Royal Navy Medical Service
|Royal Navy Medical Service|
|Active||1918 - Present
(Current Structure Adopted)
|Allegiance||HM The Queen|
|Website||Royal Navy Medical Service|
|Director-General of Medical Services (Naval)||Surgeon Vice-Admiral Philip Iain Raffaelli, QHP, FRCP
Surgeon-General of the
British Armed Forces
|Commodore-in-Chief||HRH The Duchess of Cornwall, GCVO|
(1801 – present)
|Red Cross Emblem|
of the British Armed Forces
|History and future|
Since the Royal Navy was officially established, the medical officers of the navy were segregated into surgeons and physicians. Every ship would carry a surgeon or assistant surgeon, who would have to treat patients, perform surgical procedures and prepare medications, but the more senior physicians would work either on a capital ship or in charge of a land based hospital. The current structure of ranking for medical officers was adopted in 1918.
The medical branch today is made up of Medical Officers (physicians) and non-commissioned officers and ratings as medical assistants, who receive similar training to paramedics. Nursing services are provided for the navy by the QARNNS which works alongside the Medical Service, but is a separate organisation. In total, 1,522 personnel are employed by the service.
The honorary Commodore-in-Chief of the RNMS is Camilla, Duchess of Cornwall. In her role as Commodore-in-Chief, the Duchess visited the training-ship HMS Excellent in January 2012, to award medals to naval medical teams returning from service in Afghanistan.
All ranks of the medical branch provide medical care onshore as well at naval shore establishments and with the royal marines.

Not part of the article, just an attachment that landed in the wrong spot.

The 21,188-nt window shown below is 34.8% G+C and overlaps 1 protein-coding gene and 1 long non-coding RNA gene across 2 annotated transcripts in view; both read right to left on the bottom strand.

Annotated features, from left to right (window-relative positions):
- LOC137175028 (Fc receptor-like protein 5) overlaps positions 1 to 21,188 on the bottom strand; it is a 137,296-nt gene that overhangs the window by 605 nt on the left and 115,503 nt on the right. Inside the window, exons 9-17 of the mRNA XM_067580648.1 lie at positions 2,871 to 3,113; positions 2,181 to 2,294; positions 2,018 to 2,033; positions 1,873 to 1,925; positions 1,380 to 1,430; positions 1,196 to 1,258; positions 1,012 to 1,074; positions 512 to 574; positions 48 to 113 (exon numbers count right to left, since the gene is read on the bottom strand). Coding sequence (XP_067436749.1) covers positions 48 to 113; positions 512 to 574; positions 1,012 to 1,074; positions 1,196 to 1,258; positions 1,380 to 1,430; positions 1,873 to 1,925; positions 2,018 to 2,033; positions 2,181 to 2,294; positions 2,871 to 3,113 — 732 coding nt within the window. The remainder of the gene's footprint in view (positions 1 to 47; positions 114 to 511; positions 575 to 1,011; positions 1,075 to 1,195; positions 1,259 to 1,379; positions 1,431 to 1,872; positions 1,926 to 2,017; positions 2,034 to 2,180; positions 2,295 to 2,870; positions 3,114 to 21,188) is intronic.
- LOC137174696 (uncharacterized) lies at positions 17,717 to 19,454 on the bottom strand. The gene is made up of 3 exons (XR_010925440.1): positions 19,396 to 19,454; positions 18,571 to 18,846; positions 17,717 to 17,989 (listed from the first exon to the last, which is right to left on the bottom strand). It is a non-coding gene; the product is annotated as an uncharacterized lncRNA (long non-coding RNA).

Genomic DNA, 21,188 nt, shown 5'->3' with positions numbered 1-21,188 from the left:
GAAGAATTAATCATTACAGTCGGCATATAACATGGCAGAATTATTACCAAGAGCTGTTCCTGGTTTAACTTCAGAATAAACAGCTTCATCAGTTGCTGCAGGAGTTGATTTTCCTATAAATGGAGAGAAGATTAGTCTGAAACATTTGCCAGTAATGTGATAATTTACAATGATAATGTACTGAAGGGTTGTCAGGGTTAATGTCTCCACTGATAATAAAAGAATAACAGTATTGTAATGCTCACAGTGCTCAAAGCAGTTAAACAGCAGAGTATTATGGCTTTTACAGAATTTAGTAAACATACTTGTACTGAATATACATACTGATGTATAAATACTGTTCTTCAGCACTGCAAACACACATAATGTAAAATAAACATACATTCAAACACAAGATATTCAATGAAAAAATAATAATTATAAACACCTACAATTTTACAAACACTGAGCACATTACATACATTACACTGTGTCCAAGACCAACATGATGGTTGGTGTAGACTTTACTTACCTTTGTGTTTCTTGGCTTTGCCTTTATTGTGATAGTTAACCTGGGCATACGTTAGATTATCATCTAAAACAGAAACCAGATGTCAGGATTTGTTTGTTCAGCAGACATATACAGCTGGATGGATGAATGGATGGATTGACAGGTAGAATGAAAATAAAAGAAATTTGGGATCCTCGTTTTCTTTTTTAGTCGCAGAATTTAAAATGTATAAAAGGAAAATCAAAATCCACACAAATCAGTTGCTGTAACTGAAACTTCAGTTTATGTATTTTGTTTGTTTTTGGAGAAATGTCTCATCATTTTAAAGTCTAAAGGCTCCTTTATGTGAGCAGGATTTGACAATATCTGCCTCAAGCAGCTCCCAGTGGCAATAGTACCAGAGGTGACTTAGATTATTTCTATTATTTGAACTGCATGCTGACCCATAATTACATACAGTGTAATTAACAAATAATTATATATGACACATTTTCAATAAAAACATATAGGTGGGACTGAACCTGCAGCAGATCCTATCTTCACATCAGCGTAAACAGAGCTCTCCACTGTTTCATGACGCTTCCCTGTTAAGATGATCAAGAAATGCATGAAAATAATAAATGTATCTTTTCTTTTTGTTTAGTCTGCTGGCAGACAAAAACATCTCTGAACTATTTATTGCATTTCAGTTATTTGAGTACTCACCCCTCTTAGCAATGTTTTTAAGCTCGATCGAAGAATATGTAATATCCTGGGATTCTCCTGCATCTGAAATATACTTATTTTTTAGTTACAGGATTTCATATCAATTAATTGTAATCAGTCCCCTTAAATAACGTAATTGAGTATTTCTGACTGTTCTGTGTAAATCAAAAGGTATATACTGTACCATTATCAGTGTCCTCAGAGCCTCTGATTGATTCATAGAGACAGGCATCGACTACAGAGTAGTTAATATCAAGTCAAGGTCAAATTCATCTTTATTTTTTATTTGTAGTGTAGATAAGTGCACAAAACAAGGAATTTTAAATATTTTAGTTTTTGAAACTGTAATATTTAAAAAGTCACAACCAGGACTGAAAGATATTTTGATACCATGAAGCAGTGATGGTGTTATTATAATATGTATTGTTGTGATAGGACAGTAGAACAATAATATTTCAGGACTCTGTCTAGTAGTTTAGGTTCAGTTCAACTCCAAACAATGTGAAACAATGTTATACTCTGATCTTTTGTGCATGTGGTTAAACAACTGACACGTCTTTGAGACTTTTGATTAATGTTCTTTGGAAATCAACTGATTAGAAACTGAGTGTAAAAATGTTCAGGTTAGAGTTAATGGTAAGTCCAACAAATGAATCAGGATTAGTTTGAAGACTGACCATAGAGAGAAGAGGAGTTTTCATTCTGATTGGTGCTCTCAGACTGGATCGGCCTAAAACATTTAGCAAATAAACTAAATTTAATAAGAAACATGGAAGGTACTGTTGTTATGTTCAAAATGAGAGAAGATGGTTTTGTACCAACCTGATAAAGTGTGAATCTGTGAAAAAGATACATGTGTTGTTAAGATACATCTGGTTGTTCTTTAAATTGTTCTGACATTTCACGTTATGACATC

Upon completion of initial training, medical staff may also earn their "Dolphins" and work in the Royal Navy Submarine Service or complete the All Arms Commando Course to earn their green beret and serve as attached medical personnel with the Royal Marines.
Medical Assistants are deployed on all major warships and submarines of the Royal Navy, and provide primary care to the crew. They also have the role of training the crew in first aid. Capital ships often carry non-commissioned medical technicians as part of the larger medical department, who perform laboratory work to aid the medical assistants and officers.
Medical assistants can participate in land based medicine in the medical departments of the shore establishments or with the royal marines.
All medical assistants are ranked in the same manner as other ratings.
Capital ships (including aircraft carriers, LPHs) and larger submarines have separate medical departments permanently staffed by one or two medical officers, but they are embarked temporarily on smaller vessels when on a long operational tour. Medical officers are ranked in the same manner as other officers, but wear red stripes between the gold on their epaulets, and have the title 'Surgeon' added to their rank (Surgeon Lieutenant for example). Although royal navy medical officers are qualified doctors, they do not use the Dr prefix, like those in other British military medical organisations.
- Official Website of the Royal Navy Medical Service
- Ministry of Defence - Royal Navy Medical Services (RNMS)
- http://www.pdavis.nl/Ranks.htm retrieved 18 August 2009
- Defence Medical Services Healthcare Commission
-  retrieved 3/8/2009
- http://www.royalnavy.mod.uk/careers/careers-roles/medical-and-medical-support/medical-assistant-general-service/ retrieved 8/25/2009
- http://www.royalnavy.mod.uk/training-and-people/rn-life/medical-branch/role-of-mdgn/ retrieved 8/25/2009
- http://www.royalnavy.mod.uk/upload/pdf/medical_officers_Output.pdf retrieved 8/25/2009